The impact of exercise on body fat differs for boys and girls, suggests research published ahead of print in the British Journal of Sports Medicine. Recommendations on exercise to curb the rising tide of obesity in children have tended to take a unisex approach, say the authors.
The findings are based on a random sample of 224 children aged between 7 and 10 at 12 schools in the Republic of Ireland. One in five children was overweight, and 6% were obese, figures which are significantly higher than those of other European countries, say the authors. More boys than girls were obese.
Cardiorespiratory fitness was measured in all the children, using a validated running test, and the amount of exercise taken over a period of four days assessed in 152. Boys exercised hard twice as often as girls. On average, they spent more than an hour a day, exercising vigorously. Girls spent just over half an hour a day. Running at 9 km per hour, or its equivalent, was classified as vigorous exercise.
Overall, all the children who scored well on measures of cardiorespiratory fitness were significantly leaner and had smaller waists than those whose fitness levels were poor. Waist size is important, say the authors, because midrift fat is associated with certain metabolic changes, which in turn are linked to poorer cardiovascular health.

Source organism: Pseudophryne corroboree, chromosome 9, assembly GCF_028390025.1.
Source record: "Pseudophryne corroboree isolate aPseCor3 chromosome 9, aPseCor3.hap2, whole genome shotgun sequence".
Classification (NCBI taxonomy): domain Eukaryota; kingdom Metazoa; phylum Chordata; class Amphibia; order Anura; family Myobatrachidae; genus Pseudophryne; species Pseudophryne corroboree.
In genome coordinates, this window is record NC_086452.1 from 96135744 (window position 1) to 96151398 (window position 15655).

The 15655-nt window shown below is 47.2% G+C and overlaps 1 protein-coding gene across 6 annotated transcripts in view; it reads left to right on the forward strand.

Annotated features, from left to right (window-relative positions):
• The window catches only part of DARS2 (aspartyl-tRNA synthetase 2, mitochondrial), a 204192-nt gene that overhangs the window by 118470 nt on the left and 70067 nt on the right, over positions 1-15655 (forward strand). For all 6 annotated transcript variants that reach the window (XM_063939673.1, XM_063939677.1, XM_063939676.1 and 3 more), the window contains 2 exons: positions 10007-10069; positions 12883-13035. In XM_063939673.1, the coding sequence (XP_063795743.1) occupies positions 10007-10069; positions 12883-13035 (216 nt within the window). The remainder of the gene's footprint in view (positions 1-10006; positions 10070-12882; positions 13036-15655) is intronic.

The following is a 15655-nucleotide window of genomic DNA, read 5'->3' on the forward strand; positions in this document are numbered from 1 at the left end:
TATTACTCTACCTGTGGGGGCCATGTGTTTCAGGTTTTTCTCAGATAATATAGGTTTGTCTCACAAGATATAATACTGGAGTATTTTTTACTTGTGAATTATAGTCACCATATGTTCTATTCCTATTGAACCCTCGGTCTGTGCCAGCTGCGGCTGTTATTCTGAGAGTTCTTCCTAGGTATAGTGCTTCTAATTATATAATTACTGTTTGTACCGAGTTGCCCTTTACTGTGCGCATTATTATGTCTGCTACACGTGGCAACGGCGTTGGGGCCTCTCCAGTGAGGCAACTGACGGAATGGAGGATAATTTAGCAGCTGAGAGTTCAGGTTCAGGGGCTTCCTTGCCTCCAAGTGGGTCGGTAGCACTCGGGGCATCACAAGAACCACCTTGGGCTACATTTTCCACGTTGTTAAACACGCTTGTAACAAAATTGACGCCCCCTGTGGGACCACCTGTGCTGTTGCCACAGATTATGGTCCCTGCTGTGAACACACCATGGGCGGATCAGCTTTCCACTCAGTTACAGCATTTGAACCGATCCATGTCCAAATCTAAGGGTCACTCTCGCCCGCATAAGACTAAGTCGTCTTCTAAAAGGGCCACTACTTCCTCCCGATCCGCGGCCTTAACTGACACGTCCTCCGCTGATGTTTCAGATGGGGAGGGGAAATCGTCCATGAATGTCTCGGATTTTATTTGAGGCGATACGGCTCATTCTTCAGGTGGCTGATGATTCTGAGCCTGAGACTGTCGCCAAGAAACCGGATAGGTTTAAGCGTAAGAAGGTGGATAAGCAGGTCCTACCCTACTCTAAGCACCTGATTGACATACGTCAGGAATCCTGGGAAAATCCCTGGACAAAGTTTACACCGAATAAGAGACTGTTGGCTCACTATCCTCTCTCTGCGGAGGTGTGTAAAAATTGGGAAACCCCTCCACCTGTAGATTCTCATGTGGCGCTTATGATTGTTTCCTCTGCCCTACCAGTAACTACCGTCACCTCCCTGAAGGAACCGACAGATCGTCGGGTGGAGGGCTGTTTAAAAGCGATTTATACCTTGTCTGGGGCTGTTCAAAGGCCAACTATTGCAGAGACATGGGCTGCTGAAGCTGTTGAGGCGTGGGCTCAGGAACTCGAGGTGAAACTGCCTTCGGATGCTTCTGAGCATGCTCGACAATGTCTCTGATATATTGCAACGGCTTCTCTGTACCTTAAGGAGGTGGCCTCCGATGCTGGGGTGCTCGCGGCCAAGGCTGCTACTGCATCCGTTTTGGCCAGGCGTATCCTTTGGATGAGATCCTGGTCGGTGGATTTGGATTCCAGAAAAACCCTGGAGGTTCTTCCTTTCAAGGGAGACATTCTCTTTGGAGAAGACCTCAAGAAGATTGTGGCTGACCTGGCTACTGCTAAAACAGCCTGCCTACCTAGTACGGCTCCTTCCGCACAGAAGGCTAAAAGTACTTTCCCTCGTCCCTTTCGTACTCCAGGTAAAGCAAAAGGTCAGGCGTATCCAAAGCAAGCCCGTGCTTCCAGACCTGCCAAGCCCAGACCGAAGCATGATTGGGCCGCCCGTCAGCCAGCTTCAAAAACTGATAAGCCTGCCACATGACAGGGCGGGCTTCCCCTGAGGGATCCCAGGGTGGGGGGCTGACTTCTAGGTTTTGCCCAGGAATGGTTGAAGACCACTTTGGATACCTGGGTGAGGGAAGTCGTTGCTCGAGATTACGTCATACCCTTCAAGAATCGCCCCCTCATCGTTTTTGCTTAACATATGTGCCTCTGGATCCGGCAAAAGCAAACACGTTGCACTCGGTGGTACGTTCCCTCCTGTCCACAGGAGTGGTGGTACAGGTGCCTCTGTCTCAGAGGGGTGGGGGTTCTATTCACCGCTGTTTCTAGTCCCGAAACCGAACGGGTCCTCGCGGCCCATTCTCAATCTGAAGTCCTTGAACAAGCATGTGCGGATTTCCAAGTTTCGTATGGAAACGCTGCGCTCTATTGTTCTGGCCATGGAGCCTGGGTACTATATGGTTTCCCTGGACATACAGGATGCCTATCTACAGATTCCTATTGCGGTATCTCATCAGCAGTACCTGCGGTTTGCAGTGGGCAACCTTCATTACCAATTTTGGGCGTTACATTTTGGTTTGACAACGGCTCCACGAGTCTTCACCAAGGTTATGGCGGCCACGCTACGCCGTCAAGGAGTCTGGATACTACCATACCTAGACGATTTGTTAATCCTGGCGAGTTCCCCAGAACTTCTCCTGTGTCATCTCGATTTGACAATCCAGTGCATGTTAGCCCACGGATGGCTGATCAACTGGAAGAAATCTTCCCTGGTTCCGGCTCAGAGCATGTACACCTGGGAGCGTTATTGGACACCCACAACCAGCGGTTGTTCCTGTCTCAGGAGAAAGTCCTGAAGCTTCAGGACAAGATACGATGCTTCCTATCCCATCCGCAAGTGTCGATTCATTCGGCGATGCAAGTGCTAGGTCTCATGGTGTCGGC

Boys tended to be more physically fit than the girls. But the amount of hard exercise taken regularly had a direct impact only on the boys' weight. Unlike the girls, those boys who did the least hard exercise were the fattest. And those who led a predominantly sedentary lifestyle had the thickest waists.
The authors suggest that the current measure of body mass index (BMI) may be inadequate, by itself, to determine the extent of cardiovascular risk in children and adolescents.
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